Have any of you seen or tried this? Found it on Amazon...
Denise in Omaha
I have not seen this, thanks, Denise - I had a look now.
Red flag #1: marketed specifically for hoyas. Absolute majority of plants consume nutrients in the same proportions, so looks suspicious.
Red flag #2: claims to be for both rooting and fertilizing. As I understand, these are irreconcilable things. Rooting hormones can hurt the plant if it touches something other than where roots will be forming - hence the advice not to get it on the leaves. On the other hand, fertilizer is bad for unrooted cuttings or plants with compromised roots. The fert solution will just sit there slowly burning the flesh of the stem without the means of being absorbed.
Red flag #3: "Very rapid effects". Some fertilizers (like those urea-based) need soil bacteria and time to turn the nutes into the form usable by the plant. (Do not get those for container plants). Others have nutes available right away. The plant is going to take them as it needs water. How much more rapid can this possibly get? Sounds gimmicky again.
Red flag #4 and the most important one: plenty of vague statements while not providing even the most basic facts about the contents, like the NPK ratio, yet alone the micronutrient content.
I'd move on.
Well, on the actual label (in the photo) it says its NPK ratio is 3.55-3.4-4.95 and that you're supposed to water with it every 2-3 weeks during the vegetation phase. So, I think it's not intended to be an all-purpose-fertilizer, just one for the regular growing period.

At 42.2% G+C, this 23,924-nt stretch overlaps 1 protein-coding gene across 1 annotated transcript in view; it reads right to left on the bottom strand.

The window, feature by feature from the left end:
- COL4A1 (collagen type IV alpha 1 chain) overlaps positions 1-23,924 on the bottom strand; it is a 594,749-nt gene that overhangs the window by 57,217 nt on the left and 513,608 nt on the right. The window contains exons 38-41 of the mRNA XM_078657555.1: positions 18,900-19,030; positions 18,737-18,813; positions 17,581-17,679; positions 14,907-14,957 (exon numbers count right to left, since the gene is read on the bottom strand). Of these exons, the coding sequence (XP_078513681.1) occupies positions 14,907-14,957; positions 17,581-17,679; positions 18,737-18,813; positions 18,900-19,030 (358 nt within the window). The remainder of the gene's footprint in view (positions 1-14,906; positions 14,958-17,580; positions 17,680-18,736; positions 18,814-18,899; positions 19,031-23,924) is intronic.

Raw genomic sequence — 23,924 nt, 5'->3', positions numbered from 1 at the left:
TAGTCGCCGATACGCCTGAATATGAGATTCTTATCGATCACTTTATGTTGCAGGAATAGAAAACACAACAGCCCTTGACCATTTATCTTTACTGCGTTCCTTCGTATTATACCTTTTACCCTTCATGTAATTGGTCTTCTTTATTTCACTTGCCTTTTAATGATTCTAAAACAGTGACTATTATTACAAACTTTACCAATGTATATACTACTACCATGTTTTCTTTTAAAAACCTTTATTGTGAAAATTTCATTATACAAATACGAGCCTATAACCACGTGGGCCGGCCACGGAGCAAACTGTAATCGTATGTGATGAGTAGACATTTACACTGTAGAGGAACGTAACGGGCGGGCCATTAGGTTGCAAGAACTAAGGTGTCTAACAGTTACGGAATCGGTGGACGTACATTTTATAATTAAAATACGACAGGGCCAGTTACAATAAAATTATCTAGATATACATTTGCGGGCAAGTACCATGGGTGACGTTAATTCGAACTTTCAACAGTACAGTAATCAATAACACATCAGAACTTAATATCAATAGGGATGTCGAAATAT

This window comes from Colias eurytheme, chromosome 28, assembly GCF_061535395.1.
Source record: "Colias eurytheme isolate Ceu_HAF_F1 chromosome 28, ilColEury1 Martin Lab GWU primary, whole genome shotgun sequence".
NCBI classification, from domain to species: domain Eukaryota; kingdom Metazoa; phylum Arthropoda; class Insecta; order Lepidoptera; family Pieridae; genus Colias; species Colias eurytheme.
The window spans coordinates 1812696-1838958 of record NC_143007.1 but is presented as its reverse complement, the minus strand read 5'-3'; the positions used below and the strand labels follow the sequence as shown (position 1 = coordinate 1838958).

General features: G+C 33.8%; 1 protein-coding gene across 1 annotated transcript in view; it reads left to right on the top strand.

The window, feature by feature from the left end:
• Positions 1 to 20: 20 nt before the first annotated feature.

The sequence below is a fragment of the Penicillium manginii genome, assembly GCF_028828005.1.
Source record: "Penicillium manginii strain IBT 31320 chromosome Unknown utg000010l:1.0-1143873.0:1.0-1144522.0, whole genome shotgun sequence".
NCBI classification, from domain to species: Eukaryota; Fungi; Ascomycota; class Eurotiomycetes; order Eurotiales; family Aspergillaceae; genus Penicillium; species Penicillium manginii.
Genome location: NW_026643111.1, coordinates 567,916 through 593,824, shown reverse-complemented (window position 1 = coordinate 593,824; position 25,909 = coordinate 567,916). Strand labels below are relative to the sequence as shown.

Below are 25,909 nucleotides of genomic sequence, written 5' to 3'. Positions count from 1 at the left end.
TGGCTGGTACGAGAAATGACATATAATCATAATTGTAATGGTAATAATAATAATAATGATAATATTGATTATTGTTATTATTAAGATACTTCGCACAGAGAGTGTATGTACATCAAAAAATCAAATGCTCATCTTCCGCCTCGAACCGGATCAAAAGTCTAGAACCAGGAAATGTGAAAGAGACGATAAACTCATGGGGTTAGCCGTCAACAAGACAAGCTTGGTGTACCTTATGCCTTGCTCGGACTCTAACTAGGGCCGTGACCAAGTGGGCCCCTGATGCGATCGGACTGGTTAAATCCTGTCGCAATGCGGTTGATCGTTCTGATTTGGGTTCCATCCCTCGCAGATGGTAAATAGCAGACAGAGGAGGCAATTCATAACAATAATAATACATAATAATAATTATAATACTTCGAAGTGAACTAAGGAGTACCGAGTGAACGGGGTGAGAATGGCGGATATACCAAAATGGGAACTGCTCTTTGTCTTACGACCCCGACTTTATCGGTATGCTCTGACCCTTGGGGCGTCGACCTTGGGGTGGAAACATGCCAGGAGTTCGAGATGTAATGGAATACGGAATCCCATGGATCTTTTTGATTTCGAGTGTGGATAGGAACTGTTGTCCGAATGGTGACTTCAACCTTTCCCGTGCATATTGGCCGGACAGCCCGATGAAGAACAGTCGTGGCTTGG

I think some of the language in the Amazon description is to promote this line of fertilizers in general, not the Hoya fertilizer specifically.
Not that I'm voting for or against it. It doesn't seem like a crazy fertilizer, just an ordinary one. I couldn't see anywhere where they explained what made this fertilizer "more readily available." Unfortunately I wasn't able to pull it up on the manufacturer's website.
I think that it is probably a fine fertilizer, but more importantly shows how seriously many of the European countries take their Hoyas. I can't imagine a manufacturer in the U.S. ever trying to market a product for a plant that almost no one has ever heard of. It makes me happy that there is enough interest in Hoyas in some parts of the world to have a company take a chance on marketing a specific fertilizer for them.
> on the actual label (in the photo) it says its NPK ratio is 3.55-3.4-4.95
It's funny, I did check the photo, but was so conditioned to look for whole numbers that I missed this obvious part. Thanks for mentioning it, GG.
There was a conversation in HOYAS 101+ group on facebook about this fertilizer as well.